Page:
After a public hearing and city council discussion on Dec. 16, the decision whether or not to make changes to the City of Lovettsville charter was delayed.
Several Lovettsville residents spoke out at the public hearing to oppose the proposed changes. Kris Consaul presented a letter signed by 50 residents who expressed concerns about the proposal.
Deputy Mayor Chris Hornbaker – who spearheaded the proposal – has proposed revising the wording of the charter to remove the mayor’s veto power and instead give him voting power, which he currently does not have. In addition, other elements include the change of language from ‘advisor’ to ‘council member’ as well as other changes to align with local election standards as defined by the state code; and to clarify the authority of the mayor, council and city manager for appointed and unnamed officers and office reviews.
Several council members suggested that residents should be given the opportunity to vote on the changes in a referendum. Even so, any changes to the charter would require the approval of the Virginia General Assembly.
Hornbaker urged council members to support the changes and said he believes the current structure of government is not in line with how other local governments work.
Councilor Renee Edmonston said she had given the matter a lot of thought and would prefer to postpone the vote until there was more discussion and agreement among council members.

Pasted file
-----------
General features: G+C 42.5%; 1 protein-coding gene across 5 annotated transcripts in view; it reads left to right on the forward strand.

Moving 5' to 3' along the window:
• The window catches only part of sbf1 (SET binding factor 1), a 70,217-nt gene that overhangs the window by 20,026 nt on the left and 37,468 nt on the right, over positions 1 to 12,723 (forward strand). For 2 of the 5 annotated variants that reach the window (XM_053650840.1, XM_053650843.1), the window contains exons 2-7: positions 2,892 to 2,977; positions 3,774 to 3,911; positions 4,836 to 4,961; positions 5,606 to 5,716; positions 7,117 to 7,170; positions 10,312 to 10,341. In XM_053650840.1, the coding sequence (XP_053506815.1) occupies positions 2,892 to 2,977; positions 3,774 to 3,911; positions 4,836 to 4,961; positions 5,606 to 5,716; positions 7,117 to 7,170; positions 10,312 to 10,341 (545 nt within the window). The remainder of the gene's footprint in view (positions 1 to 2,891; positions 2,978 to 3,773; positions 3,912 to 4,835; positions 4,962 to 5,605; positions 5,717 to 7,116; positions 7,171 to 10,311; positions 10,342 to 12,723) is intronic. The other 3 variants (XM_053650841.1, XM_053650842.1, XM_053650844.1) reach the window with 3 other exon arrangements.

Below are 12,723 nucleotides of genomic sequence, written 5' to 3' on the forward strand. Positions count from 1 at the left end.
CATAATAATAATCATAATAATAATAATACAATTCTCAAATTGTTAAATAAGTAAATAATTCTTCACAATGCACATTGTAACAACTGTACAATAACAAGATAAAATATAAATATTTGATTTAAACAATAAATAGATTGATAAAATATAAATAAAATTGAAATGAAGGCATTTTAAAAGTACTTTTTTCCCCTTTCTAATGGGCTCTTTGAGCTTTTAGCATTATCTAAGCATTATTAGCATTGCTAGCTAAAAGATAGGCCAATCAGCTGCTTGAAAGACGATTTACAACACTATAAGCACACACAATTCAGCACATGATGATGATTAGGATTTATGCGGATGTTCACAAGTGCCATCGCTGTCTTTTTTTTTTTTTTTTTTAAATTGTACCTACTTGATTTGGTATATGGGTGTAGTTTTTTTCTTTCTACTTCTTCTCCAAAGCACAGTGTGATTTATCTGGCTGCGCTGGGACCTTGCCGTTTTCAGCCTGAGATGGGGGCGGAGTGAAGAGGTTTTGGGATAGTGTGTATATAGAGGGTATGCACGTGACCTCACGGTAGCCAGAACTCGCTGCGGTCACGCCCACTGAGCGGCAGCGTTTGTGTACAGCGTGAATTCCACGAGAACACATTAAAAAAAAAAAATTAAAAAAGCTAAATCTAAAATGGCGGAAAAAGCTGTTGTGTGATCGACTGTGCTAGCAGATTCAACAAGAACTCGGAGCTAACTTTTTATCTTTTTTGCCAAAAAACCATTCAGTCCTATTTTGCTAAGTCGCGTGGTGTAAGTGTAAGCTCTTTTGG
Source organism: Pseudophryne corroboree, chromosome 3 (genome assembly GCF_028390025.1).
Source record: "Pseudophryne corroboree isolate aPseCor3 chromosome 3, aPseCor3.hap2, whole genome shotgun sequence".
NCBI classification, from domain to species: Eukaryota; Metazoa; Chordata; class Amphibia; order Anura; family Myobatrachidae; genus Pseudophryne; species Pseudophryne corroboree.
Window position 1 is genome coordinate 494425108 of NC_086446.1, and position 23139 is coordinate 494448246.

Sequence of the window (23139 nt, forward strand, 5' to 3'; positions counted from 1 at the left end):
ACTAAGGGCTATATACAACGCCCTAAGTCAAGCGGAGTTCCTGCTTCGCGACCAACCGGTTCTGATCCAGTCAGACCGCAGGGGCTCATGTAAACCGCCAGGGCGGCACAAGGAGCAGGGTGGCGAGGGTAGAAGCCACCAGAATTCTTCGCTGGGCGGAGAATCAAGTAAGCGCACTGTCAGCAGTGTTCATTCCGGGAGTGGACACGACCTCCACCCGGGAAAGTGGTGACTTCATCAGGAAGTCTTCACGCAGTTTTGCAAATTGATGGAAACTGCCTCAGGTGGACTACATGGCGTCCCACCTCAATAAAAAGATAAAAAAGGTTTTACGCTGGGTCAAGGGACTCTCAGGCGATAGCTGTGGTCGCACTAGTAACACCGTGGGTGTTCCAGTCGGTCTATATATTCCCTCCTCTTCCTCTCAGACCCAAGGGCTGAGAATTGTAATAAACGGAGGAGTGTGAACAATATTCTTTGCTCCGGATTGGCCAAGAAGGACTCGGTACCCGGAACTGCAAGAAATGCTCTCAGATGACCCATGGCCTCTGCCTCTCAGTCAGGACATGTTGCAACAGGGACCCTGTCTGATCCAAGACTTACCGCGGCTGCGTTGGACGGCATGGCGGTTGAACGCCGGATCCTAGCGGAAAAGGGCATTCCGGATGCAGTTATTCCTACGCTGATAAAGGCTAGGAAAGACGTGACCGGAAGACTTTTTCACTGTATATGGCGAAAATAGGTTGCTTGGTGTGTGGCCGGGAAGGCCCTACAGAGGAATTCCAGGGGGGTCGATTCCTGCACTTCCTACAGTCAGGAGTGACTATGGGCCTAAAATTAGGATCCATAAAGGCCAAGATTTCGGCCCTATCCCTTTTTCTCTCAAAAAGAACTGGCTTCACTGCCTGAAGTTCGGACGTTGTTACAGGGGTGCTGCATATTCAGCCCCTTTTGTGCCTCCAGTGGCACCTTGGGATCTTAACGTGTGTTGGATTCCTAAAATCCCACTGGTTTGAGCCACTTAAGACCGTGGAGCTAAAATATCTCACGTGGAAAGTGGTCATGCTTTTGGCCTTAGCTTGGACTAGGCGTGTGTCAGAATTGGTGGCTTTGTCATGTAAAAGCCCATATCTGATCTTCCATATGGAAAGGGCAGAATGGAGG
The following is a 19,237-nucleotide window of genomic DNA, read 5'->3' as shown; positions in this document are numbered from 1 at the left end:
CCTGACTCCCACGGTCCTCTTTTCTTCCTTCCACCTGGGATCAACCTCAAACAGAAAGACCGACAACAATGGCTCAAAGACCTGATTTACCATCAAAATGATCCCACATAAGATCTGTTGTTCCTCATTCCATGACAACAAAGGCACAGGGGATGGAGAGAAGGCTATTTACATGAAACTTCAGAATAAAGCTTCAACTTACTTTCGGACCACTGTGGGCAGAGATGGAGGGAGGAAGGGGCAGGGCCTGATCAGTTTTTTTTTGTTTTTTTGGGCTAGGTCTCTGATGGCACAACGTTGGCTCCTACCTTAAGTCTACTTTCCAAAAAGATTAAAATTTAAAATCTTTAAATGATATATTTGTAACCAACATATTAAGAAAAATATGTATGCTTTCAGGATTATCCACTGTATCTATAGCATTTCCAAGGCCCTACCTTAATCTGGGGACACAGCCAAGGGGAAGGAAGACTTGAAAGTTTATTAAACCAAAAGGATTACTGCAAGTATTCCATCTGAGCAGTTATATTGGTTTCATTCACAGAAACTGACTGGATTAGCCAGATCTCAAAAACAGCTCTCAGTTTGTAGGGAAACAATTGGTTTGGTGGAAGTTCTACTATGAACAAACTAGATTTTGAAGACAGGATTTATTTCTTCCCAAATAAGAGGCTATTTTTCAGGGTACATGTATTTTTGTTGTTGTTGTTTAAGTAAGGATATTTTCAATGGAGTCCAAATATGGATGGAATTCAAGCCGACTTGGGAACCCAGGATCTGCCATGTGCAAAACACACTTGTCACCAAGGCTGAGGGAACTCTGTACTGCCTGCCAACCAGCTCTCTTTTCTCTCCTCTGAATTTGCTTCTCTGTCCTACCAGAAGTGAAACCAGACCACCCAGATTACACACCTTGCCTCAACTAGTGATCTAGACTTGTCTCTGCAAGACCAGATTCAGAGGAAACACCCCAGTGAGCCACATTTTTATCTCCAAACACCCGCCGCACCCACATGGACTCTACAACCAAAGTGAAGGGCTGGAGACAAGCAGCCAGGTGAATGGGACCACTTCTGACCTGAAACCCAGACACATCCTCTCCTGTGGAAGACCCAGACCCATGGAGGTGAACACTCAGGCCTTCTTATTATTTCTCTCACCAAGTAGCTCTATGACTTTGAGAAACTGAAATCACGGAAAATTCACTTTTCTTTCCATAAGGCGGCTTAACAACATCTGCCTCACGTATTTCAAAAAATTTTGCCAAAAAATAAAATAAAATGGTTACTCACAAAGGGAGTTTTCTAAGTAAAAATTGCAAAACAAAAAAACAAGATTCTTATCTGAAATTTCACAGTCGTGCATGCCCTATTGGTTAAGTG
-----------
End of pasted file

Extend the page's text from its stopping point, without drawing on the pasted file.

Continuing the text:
Councilors Buchanan Smith and David Earl also spoke in favor of delaying a decision and said he would not oppose the changes going to a referendum.
“I don’t see why we have to make a decision on this tonight,” Earl said. “It’s important to spend more time thinking about this. Why are we in such a hurry? I don’t understand what the urgency is.
However, City Councilor Joy Pritz said she supports Hornbaker and agreed the charter should be revised.
“My instinct is to change it to give the mayor the right to vote and not have the right of veto. Going with my gut is the right thing to do, ”she said.
Mayor Nate Fontaine said he would like to spend more time discussing potential changes to the city’s charter.
“We’ve heard very loudly tonight that the audience would like more time and I think extra time is needed,” he said.
Ultimately, the motion to postpone a decision was passed 3-2-1 with Edmonston, Earl and Smith voting in favor and Councilor Quintana absent for the vote.